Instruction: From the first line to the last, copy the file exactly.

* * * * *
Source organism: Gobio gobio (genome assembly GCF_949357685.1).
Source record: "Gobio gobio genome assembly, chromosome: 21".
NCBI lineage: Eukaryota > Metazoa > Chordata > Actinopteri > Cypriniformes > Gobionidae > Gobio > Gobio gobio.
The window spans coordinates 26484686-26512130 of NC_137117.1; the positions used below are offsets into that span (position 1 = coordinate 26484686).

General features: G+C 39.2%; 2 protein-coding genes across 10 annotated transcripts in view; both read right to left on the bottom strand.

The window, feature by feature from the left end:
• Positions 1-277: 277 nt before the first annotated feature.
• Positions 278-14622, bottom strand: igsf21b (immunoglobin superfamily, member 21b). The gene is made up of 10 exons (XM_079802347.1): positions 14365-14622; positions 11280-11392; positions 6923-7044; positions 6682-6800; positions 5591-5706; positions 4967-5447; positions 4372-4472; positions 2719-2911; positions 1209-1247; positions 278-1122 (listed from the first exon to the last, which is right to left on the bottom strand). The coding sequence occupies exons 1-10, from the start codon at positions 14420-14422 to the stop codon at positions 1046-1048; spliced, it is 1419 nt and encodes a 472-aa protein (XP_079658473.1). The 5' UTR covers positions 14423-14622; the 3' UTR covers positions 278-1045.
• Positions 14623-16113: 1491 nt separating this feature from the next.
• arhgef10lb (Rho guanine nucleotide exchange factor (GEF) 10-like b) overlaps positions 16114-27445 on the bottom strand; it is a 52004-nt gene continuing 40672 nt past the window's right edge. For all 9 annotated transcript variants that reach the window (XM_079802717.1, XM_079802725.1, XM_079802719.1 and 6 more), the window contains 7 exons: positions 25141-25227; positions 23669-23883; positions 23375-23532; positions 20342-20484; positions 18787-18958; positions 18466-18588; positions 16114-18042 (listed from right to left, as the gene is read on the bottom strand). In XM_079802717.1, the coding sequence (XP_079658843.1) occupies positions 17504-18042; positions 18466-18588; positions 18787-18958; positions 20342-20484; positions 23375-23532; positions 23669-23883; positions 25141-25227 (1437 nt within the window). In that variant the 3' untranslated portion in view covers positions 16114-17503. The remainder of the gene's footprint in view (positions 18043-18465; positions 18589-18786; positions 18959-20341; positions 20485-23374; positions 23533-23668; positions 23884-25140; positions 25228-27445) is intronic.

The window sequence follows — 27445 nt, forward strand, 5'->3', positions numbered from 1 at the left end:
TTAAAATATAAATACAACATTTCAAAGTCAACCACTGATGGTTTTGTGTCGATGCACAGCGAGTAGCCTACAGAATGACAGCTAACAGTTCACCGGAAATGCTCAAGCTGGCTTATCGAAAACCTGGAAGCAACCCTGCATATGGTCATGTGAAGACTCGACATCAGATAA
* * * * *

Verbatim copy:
Source organism: Gobio gobio (genome assembly GCF_949357685.1).
Source record: "Gobio gobio genome assembly, chromosome: 21".
NCBI lineage: Eukaryota > Metazoa > Chordata > Actinopteri > Cypriniformes > Gobionidae > Gobio > Gobio gobio.
The window spans coordinates 26484686-26512130 of NC_137117.1; the positions used below are offsets into that span (position 1 = coordinate 26484686).

General features: G+C 39.2%; 2 protein-coding genes across 10 annotated transcripts in view; both read right to left on the bottom strand.

The window, feature by feature from the left end:
• Positions 1-277: 277 nt before the first annotated feature.
• Positions 278-14622, bottom strand: igsf21b (immunoglobin superfamily, member 21b). The gene is made up of 10 exons (XM_079802347.1): positions 14365-14622; positions 11280-11392; positions 6923-7044; positions 6682-6800; positions 5591-5706; positions 4967-5447; positions 4372-4472; positions 2719-2911; positions 1209-1247; positions 278-1122 (listed from the first exon to the last, which is right to left on the bottom strand). The coding sequence occupies exons 1-10, from the start codon at positions 14420-14422 to the stop codon at positions 1046-1048; spliced, it is 1419 nt and encodes a 472-aa protein (XP_079658473.1). The 5' UTR covers positions 14423-14622; the 3' UTR covers positions 278-1045.
• Positions 14623-16113: 1491 nt separating this feature from the next.
• arhgef10lb (Rho guanine nucleotide exchange factor (GEF) 10-like b) overlaps positions 16114-27445 on the bottom strand; it is a 52004-nt gene continuing 40672 nt past the window's right edge. For all 9 annotated transcript variants that reach the window (XM_079802717.1, XM_079802725.1, XM_079802719.1 and 6 more), the window contains 7 exons: positions 25141-25227; positions 23669-23883; positions 23375-23532; positions 20342-20484; positions 18787-18958; positions 18466-18588; positions 16114-18042 (listed from right to left, as the gene is read on the bottom strand). In XM_079802717.1, the coding sequence (XP_079658843.1) occupies positions 17504-18042; positions 18466-18588; positions 18787-18958; positions 20342-20484; positions 23375-23532; positions 23669-23883; positions 25141-25227 (1437 nt within the window). In that variant the 3' untranslated portion in view covers positions 16114-17503. The remainder of the gene's footprint in view (positions 18043-18465; positions 18589-18786; positions 18959-20341; positions 20485-23374; positions 23533-23668; positions 23884-25140; positions 25228-27445) is intronic.

The window sequence follows — 27445 nt, forward strand, 5'->3', positions numbered from 1 at the left end:
TTAAAATATAAATACAACATTTCAAAGTCAACCACTGATGGTTTTGTGTCGATGCACAGCGAGTAGCCTACAGAATGACAGCTAACAGTTCACCGGAAATGCTCAAGCTGGCTTATCGAAAACCTGGAAGCAACCCTGCATATGGTCATGTGAAGACTCGACATCAGATAA